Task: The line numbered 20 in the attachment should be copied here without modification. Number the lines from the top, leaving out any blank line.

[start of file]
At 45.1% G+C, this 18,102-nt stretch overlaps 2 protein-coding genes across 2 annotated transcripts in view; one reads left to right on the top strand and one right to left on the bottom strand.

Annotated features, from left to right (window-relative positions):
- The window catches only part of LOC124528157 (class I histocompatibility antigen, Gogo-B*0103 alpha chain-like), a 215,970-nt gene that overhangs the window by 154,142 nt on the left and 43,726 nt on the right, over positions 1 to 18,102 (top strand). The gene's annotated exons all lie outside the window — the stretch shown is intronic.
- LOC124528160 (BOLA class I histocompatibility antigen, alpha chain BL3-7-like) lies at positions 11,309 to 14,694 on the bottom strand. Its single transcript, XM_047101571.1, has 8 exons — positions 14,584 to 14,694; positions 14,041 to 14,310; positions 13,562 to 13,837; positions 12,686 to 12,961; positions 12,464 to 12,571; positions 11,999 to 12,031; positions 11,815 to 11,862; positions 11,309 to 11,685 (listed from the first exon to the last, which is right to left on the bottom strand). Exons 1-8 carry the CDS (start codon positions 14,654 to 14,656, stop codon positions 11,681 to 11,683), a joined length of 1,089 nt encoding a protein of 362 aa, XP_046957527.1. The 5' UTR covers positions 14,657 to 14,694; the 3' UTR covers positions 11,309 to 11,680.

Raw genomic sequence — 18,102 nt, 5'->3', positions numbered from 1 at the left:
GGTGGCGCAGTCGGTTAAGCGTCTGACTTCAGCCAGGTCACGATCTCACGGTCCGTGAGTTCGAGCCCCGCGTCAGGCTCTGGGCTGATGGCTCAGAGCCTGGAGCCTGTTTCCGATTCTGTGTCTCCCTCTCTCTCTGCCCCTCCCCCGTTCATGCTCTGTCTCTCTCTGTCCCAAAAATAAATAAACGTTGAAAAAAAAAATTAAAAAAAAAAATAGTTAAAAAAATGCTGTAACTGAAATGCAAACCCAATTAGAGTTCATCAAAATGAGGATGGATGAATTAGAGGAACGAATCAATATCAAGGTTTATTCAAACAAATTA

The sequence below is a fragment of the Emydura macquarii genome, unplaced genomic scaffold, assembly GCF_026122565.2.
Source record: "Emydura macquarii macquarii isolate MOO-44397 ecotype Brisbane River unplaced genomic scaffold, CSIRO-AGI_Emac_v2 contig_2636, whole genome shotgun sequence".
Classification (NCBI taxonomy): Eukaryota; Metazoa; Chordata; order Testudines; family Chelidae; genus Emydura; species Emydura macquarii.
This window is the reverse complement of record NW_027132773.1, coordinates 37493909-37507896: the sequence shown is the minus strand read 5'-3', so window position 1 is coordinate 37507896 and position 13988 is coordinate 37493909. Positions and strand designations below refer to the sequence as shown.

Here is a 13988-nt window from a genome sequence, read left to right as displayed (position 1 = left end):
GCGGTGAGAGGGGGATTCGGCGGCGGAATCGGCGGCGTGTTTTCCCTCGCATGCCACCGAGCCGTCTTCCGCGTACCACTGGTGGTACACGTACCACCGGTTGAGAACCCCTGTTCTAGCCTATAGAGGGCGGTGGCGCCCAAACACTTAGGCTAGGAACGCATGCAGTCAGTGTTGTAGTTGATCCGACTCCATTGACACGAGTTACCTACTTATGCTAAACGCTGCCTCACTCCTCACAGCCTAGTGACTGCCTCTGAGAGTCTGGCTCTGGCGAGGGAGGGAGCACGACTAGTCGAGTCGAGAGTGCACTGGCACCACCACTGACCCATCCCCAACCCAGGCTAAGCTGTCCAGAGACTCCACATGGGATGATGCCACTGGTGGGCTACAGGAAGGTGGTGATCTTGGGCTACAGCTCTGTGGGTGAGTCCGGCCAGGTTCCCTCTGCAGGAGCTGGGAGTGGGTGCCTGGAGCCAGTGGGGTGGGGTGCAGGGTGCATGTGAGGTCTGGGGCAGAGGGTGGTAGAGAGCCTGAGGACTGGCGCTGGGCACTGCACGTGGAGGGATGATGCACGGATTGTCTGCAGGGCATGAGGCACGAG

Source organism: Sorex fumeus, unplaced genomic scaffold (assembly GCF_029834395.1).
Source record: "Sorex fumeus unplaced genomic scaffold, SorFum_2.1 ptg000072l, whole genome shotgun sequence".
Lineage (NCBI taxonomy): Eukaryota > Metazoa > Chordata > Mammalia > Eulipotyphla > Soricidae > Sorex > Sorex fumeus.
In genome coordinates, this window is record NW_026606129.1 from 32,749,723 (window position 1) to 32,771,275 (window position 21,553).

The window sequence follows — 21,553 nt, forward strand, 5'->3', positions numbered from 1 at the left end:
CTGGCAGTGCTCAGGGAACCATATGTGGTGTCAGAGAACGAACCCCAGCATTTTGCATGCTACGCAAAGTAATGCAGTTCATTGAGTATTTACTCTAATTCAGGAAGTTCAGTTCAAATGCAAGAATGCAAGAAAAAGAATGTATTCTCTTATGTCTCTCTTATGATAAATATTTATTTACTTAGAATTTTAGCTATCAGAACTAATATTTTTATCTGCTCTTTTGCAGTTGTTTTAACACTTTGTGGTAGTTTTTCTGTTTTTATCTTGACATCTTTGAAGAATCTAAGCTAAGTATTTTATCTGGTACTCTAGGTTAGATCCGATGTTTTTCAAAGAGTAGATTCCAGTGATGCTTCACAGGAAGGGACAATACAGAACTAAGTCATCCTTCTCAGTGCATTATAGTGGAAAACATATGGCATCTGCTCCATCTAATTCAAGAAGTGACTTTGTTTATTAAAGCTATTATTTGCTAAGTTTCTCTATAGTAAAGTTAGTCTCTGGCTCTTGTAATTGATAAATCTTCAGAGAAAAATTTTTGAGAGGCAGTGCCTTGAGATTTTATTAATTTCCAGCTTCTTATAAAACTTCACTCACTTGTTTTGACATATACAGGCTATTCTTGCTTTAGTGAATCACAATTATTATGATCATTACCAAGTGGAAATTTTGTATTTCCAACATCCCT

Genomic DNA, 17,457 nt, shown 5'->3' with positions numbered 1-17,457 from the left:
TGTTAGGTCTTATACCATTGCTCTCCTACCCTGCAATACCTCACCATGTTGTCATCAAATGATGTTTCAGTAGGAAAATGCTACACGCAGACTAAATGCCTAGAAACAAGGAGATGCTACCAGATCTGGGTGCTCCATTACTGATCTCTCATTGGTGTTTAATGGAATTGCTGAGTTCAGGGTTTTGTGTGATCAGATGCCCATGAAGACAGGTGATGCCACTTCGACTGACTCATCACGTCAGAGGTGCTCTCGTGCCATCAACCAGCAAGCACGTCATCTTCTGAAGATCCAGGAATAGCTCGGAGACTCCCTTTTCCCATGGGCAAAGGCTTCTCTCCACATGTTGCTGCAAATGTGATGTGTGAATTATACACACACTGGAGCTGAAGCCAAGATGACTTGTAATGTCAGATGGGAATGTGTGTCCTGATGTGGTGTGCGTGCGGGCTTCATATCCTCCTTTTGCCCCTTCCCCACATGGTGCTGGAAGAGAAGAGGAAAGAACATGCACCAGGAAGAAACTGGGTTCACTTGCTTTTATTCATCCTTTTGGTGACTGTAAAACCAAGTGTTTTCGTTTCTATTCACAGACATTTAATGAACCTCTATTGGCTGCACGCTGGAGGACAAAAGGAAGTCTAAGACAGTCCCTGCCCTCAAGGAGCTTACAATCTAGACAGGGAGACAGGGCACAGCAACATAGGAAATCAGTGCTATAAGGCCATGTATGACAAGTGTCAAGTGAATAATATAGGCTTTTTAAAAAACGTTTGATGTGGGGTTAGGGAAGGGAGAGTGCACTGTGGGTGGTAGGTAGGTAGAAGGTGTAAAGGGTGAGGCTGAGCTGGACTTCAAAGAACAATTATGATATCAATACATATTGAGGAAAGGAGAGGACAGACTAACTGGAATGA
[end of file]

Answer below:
TGTTAGGTCTTATACCATTGCTCTCCTACCCTGCAATACCTCACCATGTTGTCATCAAATGATGTTTCAGTAGGAAAATGCTACACGCAGACTAAATGCCTAGAAACAAGGAGATGCTACCAGATCTGGGTGCTCCATTACTGATCTCTCATTGGTGTTTAATGGAATTGCTGAGTTCAGGGTTTTGTGTGATCAGATGCCCATGAAGACAGGTGATGCCACTTCGACTGACTCATCACGTCAGAGGTGCTCTCGTGCCATCAACCAGCAAGCACGTCATCTTCTGAAGATCCAGGAATAGCTCGGAGACTCCCTTTTCCCATGGGCAAAGGCTTCTCTCCACATGTTGCTGCAAATGTGATGTGTGAATTATACACACACTGGAGCTGAAGCCAAGATGACTTGTAATGTCAGATGGGAATGTGTGTCCTGATGTGGTGTGCGTGCGGGCTTCATATCCTCCTTTTGCCCCTTCCCCACATGGTGCTGGAAGAGAAGAGGAAAGAACATGCACCAGGAAGAAACTGGGTTCACTTGCTTTTATTCATCCTTTTGGTGACTGTAAAACCAAGTGTTTTCGTTTCTATTCACAGACATTTAATGAACCTCTATTGGCTGCACGCTGGAGGACAAAAGGAAGTCTAAGACAGTCCCTGCCCTCAAGGAGCTTACAATCTAGACAGGGAGACAGGGCACAGCAACATAGGAAATCAGTGCTATAAGGCCATGTATGACAAGTGTCAAGTGAATAATATAGGCTTTTTAAAAAACGTTTGATGTGGGGTTAGGGAAGGGAGAGTGCACTGTGGGTGGTAGGTAGGTAGAAGGTGTAAAGGGTGAGGCTGAGCTGGACTTCAAAGAACAATTATGATATCAATACATATTGAGGAAAGGAGAGGACAGACTAACTGGAATGA